Madame Swann

   In reality from the point of view of society Swann was not such a self-made man as I appear to be saying, and Madame Swann his mother, a most distinguished woman, had enjoyed several brilliant female friendships in her lifetime. Madame Swann had certainly not sought out these friendships. She simply yielded to the solicitations of elegant women who, seduced by her intelligence and charm, used everything in their powers to attract her. But this initial ascent - that her son came to perfect so brilliantly - into a different world, even if Madame Swann did not premeditate it, perhaps, it must be repeated, she would have  been incapable of accomplishing had she not been Jewish, that is to say more recently middle-class than the wives of her husband's colleagues, not yet weighed down by the dead weight of prejudice and secular routine, that would no longer have allowed her the elasticity, the mobility that a change of social sphere demands. She rose, like a light and glistening bubble that silently ascends in the midst of the molecules of a liquid whose cohesion at most grants only motionlessness. Recently arrived from the Orient (her family had only lived in France for five or six generations) she still had that restlessness, that taste for the new, that suppleness of the organism that can give itself up to what it wants, thanks to which a traveller only just arrived in a new country, undertakes an excursion such as he would not have had the strength, the taste for nor even the very idea of undertaking in the place he lived and during the course of his usual habits. These several brilliant friendships that elevated her position and the decoy signals to which the other women of the same social class would no doubt have opposed (just as much as if she had addressed them from the far reaches of the planet Mars) by an articular stiffness, a physiological, statistical, astronomical non possumus, drawn from their submission to the laws of gravity that did not allow them to feel an attraction other than in the inverse ratio to the square of their distance and on condition that they had been successful in their "world", Madame Swann, who had no vanity whatsoever, naively concealed these brilliant friendships from her whole circle of solicitors' and brokers' wives, by grace of the innocent and natural performance of her distinction and her delicacy. If on a visit to Madame Swann's my great-aunt encountered a woman unknown to the world of finance, Madame Swann out of friendship for my aunt left the other lady a little to one side who could not take this neglect for disdain and occupied herself exclusively with my aunt who, interpreting Madame Swann's attitude with her less noble nature and her less refined notions of politeness told herself that from the moment Madame Swann deserted that lady for her, it was because she must have been some obscure Semite small-fry. And if one were to see several carriages blazoned with imperial crowns stationed in front of the Swann's mansion, one would have told oneself that Monsieur Swann's professional position put him in connection with a lot of people whose wives would certainly not want to rub shoulders with his, but who might find it more convenient to come and speak to him at his own home rather than in the "office". If my great-aunt's eye-glasses had not been able to take note of the nimble alteration that had been produced in Madame Swann's situation in the world, for an even more powerful reason she had suspected nothing in the complete revolution carried out by her son whom she saw only rarely, and always with a politeness and an earnestness that she judged in general to be sufficiently characteristic of a mediocre social position not to find them a trifle naive amongst the sons of people so well "placed". Moreover, as for Madame Swann, if she was in all sincerity much happier at her son's success in archaeology and botany than in his social successes, she also politically, in the role of their son's plenipotentiary among the different foreign powers that all mothers play at any given moment, sought rather when, on her "day" she spoke of him to the wives of attorneys and brokers, to exaggerate his genuine taste for solitude and study, his unsociableness, to forestall the susceptibilities of the people with whom he did not keep company.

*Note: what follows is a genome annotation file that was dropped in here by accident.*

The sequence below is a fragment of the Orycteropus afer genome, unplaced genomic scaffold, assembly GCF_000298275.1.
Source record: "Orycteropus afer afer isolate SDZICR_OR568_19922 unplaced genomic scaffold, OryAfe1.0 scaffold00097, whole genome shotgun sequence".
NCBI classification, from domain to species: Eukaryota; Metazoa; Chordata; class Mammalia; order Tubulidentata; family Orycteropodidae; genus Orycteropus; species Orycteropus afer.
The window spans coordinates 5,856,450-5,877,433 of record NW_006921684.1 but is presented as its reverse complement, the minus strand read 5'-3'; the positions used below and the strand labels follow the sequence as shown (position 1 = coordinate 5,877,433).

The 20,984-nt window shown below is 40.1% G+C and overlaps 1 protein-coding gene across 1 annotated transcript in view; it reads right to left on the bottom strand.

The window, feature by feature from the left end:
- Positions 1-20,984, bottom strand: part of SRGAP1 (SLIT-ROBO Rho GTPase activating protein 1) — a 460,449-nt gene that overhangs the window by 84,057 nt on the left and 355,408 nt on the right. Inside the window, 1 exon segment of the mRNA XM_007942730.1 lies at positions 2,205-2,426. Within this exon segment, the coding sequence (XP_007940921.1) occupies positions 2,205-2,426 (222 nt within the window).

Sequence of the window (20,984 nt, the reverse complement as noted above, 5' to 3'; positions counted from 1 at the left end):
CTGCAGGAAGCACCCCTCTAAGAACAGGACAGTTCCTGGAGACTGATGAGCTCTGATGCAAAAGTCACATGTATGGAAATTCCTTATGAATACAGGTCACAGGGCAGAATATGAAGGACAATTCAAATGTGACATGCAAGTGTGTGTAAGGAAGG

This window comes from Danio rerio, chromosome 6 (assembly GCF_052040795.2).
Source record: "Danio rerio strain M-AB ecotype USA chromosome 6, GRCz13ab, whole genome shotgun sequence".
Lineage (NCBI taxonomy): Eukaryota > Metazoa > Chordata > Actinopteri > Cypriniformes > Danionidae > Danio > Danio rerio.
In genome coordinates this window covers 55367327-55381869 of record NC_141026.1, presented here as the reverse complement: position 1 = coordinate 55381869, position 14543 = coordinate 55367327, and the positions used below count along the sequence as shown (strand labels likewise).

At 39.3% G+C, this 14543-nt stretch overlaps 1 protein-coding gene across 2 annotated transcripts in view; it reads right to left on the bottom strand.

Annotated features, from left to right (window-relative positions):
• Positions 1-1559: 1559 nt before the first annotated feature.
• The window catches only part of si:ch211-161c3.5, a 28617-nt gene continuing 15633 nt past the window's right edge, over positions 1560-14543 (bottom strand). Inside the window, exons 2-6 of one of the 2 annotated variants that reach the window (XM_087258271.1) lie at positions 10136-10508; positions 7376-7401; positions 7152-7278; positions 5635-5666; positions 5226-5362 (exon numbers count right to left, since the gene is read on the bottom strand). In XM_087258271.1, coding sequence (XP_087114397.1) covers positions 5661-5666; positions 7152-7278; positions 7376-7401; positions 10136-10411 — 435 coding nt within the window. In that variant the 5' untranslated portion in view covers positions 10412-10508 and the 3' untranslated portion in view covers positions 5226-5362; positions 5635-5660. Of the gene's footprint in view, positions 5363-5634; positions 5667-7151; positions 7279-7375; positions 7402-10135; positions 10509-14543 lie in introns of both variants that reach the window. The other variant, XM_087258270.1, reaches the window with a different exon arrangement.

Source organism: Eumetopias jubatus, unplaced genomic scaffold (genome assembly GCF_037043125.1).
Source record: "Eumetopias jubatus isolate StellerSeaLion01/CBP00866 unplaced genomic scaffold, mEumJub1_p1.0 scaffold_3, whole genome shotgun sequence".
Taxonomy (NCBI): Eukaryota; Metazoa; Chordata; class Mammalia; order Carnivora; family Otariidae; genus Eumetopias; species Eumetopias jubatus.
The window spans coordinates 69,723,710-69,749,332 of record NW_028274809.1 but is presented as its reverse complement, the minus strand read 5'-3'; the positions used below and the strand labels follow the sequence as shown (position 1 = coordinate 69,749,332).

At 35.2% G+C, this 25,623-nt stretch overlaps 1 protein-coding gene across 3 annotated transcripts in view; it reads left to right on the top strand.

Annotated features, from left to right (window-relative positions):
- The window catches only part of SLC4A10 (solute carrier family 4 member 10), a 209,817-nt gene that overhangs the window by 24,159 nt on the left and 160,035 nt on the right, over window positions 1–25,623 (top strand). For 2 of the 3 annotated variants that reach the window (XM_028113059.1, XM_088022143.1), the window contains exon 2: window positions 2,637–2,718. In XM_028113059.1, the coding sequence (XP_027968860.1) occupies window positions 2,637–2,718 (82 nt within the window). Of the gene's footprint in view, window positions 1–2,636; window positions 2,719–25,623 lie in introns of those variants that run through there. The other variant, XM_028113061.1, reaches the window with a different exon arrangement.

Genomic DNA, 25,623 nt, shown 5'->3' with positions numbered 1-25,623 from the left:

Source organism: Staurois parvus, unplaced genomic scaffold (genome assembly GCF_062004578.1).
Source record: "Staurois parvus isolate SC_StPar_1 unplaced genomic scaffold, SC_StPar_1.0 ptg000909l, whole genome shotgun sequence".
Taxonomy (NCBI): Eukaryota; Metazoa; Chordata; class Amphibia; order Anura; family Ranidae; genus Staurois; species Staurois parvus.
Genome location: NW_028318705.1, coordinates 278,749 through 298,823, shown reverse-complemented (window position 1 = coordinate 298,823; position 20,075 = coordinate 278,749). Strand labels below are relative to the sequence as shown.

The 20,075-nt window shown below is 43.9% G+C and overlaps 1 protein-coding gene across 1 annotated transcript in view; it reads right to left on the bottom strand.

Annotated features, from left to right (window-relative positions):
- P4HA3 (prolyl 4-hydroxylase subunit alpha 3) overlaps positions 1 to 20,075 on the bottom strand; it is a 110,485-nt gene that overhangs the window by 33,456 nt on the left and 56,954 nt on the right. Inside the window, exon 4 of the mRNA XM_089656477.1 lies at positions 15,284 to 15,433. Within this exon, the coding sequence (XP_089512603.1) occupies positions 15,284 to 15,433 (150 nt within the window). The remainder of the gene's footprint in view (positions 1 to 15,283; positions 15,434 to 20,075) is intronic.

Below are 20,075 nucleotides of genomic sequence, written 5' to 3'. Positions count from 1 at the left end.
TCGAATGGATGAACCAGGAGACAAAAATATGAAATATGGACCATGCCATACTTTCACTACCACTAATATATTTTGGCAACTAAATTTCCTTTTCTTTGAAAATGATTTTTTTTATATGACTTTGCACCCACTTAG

And if now several years after the deaths of Monsieur and Madame Swann, my great-aunt had been told that their son, who she considered rather as imperceptibly fallen from his lofty position on account of his strange tastes and excessive moral simplicity, the so-called "noble middle-class" which was that of his parents, that this Swann who as the "young Swann" was perfectly qualified to "rub along" with the most esteemed solicitors and attorneys in Paris [...]


Manuscript fragment from Cahier 9, NAF 16649. Reproduced in Littérature No 70, 1988, p110-128, Brouillons et brouillages, Proust et l'antisémitisme, Bernard Brun.

Created 23.11.15

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